Conversation piece

Sir George and Lady Strickland in the Grounds of Boynton Hall, oil on canvas, 1751. A conversation piece by Arthur Devis.[1]

A conversation piece is an informal group portrait, especially those painted in Britain in the 18th century, beginning in the 1720s. They are distinguished by their portrayal of the group apparently engaged in genteel conversation or some activity, very often outdoors. Typically the group will be members of a family, but friends may be included, and some groups are of friends, members of a society or hunt, or some other grouping.[2] Often the paintings are relatively small, about the same size as a half-length portrait but in horizontal or "landscape" format; others are much larger.


Johann Zoffany paints a group of Englishmen in Florence for the Grand Tour, united only by their wealth and love of art; unlike most conversation pieces, this was not a commissioned work.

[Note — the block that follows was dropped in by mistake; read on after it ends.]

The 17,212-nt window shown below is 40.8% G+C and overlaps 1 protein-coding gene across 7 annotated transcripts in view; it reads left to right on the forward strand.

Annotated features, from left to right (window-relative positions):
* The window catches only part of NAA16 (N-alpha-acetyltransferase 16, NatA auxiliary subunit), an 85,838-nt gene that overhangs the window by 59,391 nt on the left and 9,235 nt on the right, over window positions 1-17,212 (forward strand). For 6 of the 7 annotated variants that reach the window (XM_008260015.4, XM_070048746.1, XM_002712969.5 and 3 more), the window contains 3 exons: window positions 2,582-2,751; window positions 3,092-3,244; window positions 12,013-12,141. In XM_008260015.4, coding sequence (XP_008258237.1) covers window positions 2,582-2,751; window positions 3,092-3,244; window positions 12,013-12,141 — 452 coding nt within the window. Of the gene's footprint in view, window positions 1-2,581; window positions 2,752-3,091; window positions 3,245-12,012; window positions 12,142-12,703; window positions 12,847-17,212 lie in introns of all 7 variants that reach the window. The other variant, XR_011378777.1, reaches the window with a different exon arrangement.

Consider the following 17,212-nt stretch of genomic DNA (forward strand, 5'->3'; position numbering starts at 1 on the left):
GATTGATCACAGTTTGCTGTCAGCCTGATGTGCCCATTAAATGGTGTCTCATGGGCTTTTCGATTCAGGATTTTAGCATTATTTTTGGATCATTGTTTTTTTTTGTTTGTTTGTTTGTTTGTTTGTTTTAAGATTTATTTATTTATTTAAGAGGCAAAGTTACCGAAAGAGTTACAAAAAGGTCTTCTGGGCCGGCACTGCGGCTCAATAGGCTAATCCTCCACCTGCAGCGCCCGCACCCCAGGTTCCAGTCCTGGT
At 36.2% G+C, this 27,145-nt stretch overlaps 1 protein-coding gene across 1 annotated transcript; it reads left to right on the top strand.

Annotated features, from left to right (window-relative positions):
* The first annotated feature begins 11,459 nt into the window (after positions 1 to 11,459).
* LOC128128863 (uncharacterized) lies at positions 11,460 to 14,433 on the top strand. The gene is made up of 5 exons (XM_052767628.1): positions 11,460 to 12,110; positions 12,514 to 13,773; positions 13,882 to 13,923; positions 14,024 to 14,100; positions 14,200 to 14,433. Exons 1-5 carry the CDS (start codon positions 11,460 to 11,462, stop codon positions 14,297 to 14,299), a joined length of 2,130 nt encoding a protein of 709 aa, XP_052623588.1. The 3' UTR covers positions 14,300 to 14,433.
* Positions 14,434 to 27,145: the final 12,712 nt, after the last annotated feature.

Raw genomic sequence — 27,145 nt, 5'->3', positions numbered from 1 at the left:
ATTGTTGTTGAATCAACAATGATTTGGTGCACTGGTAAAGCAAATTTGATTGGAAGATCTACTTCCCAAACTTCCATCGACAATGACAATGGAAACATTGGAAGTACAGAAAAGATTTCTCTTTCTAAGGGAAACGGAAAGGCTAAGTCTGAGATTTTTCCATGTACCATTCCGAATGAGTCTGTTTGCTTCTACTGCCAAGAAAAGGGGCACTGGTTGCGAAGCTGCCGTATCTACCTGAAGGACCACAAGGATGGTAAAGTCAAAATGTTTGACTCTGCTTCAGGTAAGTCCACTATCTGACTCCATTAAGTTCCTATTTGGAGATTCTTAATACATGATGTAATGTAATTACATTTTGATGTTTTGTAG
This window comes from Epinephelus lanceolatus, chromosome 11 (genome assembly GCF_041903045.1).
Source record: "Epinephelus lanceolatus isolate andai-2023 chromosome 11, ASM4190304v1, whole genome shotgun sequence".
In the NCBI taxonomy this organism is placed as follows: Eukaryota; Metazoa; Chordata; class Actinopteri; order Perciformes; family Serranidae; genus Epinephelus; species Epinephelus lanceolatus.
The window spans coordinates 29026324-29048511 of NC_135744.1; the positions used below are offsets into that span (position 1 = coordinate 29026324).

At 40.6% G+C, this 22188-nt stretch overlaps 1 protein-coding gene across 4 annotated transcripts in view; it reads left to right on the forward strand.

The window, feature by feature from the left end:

The genre was developed from 17th century portraiture in the Low Countries.[3] The compositions of merrymaking companies (vrolijk gezelschap) and garden parties (buitenpartij) painted by artists such as Dirck Hals, David Vinckbooms, Adriaen van de Venne and Willem Buytewech were an important influence on the genre. In addition, representations of elegant companies and balls by Hieronymus Janssens and the works of Peter Paul Rubens, in particular his Garden of Love (Prado Museum), gave an impetus and direction to the development of the genre. In this last work, Rubens showed how a garden could be used as a setting for amorous dalliance and courtship.[4]

In the Low Countries many group portraits were painted, both of family groups and groups such as Governors or Regents of institutions, or militia officers. Frans Hals, Rembrandt and other artists had adopted a variety of poses to liven up the group portrait, for example the famous Night Watch. The name derives from the Italian term, also used in English, sacra conversazione for a similarly informal painting of the Virgin and Child with saints, a genre developed in the Renaissance.

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